Gigi Jordan Prosecutor Exonerated by Judge

, New York Law Journal

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Gigi Jordan
Gigi Jordan appeared in court on a bail application.

A veteran Manhattan prosecutor accused by defense lawyers in the Gigi Jordan murder case of multiple acts of professional misconduct has been exonerated by a judge who took the defense team to task for castigating the attorney.

Manhattan Supreme Court Justice Charles Solomon (See Profile) also suggested the defense, not the prosecution, was to blame for delays that have kept the defendant in jail for four years awaiting trial.

Jordan, a millionaire former pharmaceutical executive accused of feeding her autistic eight-year-old son a fatal dose of prescription pills, has alleged through her team of attorneys that the initial lead prosecutor, Assistant Manhattan District Attorney Kerry O'Connell, lied to the court, violated court orders, was responsible for or complicit in the destruction of evidence and possibly eavesdropped on privileged communications.

But Solomon, in a 31-page decision issued Friday, said he found no evidence that O'Connell did anything wrong in this case or any other, despite defense claims that she was also accused of improprieties in matters unrelated to the Jordan case.

"The Court notes that there has never been a finding by any court in any jurisdiction that O'Connell has ever engaged in any form of prosecutorial misconduct," Solomon wrote in People v. Jordan, 621-10. "No one has ever found that O'Connell has ever done anything improper in any case in which she has ever been involved."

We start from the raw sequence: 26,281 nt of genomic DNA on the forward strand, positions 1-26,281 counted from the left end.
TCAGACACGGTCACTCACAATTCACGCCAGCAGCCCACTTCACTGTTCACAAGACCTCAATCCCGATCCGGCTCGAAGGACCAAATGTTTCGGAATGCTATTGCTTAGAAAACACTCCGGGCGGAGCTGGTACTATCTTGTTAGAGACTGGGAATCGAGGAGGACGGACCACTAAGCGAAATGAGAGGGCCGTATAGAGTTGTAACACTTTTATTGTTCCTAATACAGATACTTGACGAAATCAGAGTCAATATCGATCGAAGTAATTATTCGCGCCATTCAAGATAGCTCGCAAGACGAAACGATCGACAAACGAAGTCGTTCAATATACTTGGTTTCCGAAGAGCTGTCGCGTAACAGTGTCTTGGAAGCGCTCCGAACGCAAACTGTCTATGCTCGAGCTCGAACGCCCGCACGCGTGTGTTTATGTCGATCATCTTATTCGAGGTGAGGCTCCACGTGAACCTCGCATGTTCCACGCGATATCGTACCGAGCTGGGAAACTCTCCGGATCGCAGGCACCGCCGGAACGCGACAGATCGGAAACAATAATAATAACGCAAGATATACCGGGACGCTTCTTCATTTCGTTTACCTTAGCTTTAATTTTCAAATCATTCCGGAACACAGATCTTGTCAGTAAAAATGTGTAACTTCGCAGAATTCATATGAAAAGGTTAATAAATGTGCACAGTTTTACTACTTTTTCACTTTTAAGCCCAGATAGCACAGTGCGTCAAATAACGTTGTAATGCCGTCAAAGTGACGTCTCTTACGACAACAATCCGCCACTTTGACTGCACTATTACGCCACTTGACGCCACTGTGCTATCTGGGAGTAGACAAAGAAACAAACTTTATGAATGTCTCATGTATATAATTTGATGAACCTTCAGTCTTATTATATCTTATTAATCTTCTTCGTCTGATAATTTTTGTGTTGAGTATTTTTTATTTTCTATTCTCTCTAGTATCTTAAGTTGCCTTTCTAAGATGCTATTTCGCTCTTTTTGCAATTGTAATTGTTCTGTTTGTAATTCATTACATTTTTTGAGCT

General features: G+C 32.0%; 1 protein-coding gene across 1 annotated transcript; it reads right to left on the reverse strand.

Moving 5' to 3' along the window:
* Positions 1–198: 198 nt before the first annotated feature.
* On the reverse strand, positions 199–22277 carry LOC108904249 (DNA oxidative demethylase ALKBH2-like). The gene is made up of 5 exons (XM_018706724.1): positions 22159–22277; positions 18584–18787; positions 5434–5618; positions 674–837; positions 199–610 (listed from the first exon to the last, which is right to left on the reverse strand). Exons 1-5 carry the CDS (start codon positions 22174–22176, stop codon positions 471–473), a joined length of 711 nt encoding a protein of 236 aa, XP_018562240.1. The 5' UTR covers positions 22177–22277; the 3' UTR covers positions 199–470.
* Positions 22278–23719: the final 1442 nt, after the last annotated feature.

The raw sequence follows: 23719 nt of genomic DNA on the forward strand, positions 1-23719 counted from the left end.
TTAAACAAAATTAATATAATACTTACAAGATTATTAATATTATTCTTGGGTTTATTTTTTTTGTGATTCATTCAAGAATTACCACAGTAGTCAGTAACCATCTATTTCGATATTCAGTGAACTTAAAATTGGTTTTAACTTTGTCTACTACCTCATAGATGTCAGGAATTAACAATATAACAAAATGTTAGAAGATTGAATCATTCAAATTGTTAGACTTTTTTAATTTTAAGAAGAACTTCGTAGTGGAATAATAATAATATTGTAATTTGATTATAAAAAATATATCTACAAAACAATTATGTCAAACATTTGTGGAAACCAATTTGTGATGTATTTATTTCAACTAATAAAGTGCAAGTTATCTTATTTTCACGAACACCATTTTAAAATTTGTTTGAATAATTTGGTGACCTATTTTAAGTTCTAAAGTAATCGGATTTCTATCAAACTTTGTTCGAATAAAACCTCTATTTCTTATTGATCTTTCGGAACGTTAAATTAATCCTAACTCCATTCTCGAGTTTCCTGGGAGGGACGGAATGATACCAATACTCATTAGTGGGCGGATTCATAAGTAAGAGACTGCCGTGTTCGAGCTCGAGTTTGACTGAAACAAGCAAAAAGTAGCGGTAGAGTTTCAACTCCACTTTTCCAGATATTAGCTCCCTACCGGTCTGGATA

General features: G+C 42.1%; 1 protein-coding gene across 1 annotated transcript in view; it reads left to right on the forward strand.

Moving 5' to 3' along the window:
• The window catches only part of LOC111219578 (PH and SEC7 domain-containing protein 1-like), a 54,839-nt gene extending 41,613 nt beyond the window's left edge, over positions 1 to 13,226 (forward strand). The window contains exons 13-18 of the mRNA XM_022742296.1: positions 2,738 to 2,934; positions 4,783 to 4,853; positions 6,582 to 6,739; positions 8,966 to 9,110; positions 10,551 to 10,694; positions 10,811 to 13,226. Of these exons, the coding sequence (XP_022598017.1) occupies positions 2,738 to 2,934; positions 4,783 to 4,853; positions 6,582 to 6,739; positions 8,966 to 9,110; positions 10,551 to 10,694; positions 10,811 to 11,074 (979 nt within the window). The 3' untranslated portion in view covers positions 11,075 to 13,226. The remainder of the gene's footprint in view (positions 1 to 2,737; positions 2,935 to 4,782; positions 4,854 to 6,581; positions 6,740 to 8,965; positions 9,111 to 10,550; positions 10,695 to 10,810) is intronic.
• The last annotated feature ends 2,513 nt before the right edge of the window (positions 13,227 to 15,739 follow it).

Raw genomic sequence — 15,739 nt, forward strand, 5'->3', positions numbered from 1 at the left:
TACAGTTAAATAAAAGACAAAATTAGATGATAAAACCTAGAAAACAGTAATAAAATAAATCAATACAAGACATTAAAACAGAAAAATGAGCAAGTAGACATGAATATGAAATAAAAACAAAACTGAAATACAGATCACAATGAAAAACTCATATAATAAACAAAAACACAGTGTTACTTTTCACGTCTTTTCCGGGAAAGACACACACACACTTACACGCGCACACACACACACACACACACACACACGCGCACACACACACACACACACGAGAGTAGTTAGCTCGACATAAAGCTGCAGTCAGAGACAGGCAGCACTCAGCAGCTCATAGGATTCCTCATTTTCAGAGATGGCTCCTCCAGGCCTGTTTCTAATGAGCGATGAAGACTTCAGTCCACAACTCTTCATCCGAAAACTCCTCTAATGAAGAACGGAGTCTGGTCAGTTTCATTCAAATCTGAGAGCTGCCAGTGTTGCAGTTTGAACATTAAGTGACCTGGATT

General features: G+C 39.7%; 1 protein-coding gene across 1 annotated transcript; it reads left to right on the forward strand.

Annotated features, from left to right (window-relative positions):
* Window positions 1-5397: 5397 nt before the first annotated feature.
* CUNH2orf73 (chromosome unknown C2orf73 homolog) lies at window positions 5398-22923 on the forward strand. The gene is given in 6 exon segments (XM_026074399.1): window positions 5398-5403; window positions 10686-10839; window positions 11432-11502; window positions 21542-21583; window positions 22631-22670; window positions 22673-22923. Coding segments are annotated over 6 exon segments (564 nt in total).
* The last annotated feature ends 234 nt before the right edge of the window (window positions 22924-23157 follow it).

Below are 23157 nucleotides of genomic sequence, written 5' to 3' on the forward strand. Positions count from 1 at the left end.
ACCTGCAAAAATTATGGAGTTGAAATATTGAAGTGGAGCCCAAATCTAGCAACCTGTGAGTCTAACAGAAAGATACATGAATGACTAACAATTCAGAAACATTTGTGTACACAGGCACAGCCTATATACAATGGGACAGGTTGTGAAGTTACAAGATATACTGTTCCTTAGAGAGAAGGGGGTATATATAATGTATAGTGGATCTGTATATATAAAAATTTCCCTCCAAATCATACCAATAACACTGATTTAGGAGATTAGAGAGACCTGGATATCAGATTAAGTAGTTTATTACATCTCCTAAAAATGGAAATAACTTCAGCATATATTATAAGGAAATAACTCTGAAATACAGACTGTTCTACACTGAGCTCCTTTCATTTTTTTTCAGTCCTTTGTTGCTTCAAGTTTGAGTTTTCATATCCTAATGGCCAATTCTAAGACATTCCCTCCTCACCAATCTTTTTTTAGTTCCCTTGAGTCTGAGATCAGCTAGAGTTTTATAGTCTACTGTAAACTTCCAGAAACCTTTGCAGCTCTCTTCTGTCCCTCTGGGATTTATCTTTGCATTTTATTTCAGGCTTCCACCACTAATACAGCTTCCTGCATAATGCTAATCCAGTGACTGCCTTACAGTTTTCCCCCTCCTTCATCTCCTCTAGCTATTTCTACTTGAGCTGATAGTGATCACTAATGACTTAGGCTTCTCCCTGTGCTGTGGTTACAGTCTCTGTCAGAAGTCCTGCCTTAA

Solomon acknowledged that "in a perfect world" the prosecution could have been more diligent about turning over discovery material earlier than they did, made materials more readily available to the defense, and done a better job handling some evidence. But he said those "errors in judgment or simpl[e] mistakes…do not even come close to governmental misconduct."

The court also noted that the defense, which has repeatedly complained about how long Jordan has been in jail awaiting trial, is largely responsible for the delay.

Solomon said at the end of his decision that he "cannot help but make one final observation," namely, that the defendant has submitted four separate bail applications, all of them denied and all of them appealed unsuccessfully. He quoted from a decision in a related matter pending in the Southern District, a habeas corpus petition, in which Judge Katherine Forrest (See Profile) said that if Jordan "is interested in a speedy trial, she should require her trial counsel to immediately" seek a trial date.

"This Court certainly agrees and urges both parties in this case to seek the earliest possible trial date," Solomon wrote. "And, on this point, the Court will certainly make every effort to assist in moving this case to trial."

O'Connell and the district attorney's office have endured an extraordinary invective from the defense since at least June, fielding allegations of scurrilous misconduct, much of it having to do with evidence that Jordan claims should have been preserved or collected (NYLJ, June 17, 2013).

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